Module Identifier LA11010  
Module Title LEGAL PROCESS  
Academic Year 2000/2001  
Co-ordinator Mr Neil Kibble  
Semester Semester 1  
Co-Requisite LA10110 or LA30110  
Mutually Exclusive LA11010 , LA15710  
Course delivery Lecture   20 Hours - Two one hour lectures per week  
  Seminars / Tutorials   4 Hours - Four one hour seminars during the semester  
Assessment Exam   1.5 Hours   50%  
  Essay   Two assessed essays of 1000 words each (required in weeks 6 and 10)   50%  
Professional Exemptions Not Required for Professional Purposes  

Module description
This module aims to prepare students for their other Law studies at University by introducing students to the range of skills that students must master if they are to be successful in those studies. The module achieves this aim by providing opportunities for students to develop and refine these skills. RESEARCHING THE LAW Having first explained the need to develop legal skills, the module introduces the notion of legal research and its fundamental importance to Law students and practitioners. Students will be introduced to the Law library and become familiar with its layout and holdings. A library exercise will require students to locate a wide range of materials relevant to the study of law. Students will thereby learn how to conduct research by using 'hard copy' materials (books, periodicals, law reports, encyclopaedias etc.) and by using information technology systems. Specific guidance will be given on finding the principal sources of law - legislation and law reports - on finding academic legal literature, and on planning legal research. READING THE LAW In addition to locating the relevant legal materials, students must also develop the ability to analyse and apply the product of their research. Guidance will be given on reading and analysing legislation, law reports and academic literature. A series of exercises will provide opportunities for students to develop these skills, and to receive feedback and further guidance from tutors. Throughout their legal studies, the principal manner in which students will be required to demonstrate their ability to read and analyse legal materials will be through written legal essays and problem answers, and through oral discussion and presentations in tutorials. Within this module, students will be provided with opportunities to develop these skills, and in particular legal writing and problem solving.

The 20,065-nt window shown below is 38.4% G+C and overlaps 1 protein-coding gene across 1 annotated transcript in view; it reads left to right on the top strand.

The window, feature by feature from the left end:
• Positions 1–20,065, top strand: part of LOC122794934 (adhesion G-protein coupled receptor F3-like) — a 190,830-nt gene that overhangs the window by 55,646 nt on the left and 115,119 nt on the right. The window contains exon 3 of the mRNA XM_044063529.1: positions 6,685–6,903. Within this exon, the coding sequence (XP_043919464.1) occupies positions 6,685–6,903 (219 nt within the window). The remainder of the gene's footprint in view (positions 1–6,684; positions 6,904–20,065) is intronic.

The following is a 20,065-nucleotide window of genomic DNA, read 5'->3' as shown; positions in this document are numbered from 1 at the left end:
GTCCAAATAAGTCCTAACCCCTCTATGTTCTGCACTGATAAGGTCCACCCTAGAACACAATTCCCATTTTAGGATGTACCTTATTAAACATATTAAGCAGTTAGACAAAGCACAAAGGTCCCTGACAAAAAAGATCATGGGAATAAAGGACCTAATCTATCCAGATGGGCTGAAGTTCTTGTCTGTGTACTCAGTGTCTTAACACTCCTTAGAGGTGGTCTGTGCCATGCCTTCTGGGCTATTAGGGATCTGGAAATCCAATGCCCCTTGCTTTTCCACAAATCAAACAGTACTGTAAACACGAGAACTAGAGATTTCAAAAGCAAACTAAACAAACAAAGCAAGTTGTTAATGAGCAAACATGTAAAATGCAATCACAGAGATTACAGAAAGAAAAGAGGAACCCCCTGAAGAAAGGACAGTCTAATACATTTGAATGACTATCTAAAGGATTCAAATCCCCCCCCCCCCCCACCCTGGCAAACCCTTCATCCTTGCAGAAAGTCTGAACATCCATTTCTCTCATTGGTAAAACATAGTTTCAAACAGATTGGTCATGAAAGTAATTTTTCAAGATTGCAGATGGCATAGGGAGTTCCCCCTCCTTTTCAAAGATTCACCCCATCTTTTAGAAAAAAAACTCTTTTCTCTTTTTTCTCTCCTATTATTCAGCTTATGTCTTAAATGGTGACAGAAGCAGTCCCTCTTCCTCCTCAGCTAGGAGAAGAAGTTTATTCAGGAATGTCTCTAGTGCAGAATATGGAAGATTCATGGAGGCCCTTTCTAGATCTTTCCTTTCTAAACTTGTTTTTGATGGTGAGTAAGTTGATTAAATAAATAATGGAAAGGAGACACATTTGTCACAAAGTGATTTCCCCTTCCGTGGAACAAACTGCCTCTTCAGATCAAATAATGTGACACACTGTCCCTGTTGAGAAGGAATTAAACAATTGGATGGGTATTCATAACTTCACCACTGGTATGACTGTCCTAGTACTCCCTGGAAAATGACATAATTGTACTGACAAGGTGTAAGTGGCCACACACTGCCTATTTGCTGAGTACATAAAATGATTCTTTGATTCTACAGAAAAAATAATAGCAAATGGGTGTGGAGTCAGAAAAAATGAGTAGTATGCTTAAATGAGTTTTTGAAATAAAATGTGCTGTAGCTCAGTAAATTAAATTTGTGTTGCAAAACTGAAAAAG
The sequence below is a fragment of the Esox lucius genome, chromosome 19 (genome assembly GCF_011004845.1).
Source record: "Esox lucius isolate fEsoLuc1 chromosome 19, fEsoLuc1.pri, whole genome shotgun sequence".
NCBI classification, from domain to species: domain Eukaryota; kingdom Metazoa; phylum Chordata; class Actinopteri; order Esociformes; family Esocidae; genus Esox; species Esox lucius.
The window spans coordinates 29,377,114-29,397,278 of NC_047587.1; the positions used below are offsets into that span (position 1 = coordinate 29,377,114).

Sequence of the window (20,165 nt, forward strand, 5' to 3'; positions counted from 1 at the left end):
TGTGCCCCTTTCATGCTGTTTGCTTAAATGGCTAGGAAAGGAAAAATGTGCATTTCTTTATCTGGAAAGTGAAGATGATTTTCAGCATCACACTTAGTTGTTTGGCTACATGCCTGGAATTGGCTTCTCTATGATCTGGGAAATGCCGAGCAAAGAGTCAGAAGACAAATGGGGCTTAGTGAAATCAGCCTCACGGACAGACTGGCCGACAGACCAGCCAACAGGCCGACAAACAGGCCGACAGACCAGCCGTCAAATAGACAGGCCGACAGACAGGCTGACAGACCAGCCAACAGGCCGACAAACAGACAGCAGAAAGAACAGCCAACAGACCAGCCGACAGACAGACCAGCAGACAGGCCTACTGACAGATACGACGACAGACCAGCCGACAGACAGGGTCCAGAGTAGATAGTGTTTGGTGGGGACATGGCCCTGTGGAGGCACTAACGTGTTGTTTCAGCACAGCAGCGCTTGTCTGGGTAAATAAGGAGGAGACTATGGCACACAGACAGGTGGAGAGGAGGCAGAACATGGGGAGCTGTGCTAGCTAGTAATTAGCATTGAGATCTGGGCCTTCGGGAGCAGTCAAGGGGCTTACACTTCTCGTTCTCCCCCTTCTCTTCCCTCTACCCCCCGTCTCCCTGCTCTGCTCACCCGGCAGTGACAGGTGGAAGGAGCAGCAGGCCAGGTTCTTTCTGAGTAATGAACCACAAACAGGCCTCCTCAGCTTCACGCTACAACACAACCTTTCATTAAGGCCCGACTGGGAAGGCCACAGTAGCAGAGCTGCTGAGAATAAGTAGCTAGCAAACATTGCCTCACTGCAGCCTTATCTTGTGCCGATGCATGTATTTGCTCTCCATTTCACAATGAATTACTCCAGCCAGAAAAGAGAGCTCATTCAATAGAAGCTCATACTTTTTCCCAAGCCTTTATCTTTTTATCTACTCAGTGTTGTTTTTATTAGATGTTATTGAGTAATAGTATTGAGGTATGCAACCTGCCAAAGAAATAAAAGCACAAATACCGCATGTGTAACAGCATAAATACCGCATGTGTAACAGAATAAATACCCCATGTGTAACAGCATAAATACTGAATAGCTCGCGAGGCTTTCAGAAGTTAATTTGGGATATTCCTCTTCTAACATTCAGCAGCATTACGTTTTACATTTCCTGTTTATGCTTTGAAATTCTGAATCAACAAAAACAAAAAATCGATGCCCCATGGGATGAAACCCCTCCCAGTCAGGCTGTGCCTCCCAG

The aims of the module are threefold. The first is to enable the effective study of law as an academic discipline by students, both independently and as a group. The second aim is to ensure that students acquire and cultivate legal research skills. The third aim is to enhance a range of presentational and expository skills of valuable application in academic study at all levels, as well as the wider employment market.

Module objectives / Learning outcomes

Students will gain a strong appreciation of the importance of legal skills to the successful completion of their degree and to any subsequent professional career requiring such skills. Particular emphasis will be given to obtaining a mastery of the multiplicity of legal materials, including electronic legal databases, and the skills necessary to use them effectively, complemented by the appreciation of the distinctive nature and application of legal terminology and citation. Students will understand the diversity and art of legal communication in its various forms by exploring and developing legal writing in relation to both general and legal subject matter.


The Importance of Legal Skills

Researching the Law
The Law Library
Finding Primary Sources
Finding Secondary Sources

Reading the Law
Reading Legislation
Reading Law Reports
Reading academic legal literature

Legal Writing
Writing for different legal purposes
Academic writing - identifying sources and authorities

Reading Lists
J Holland & J Webb. (1999) Learning Legal Rules. 4th.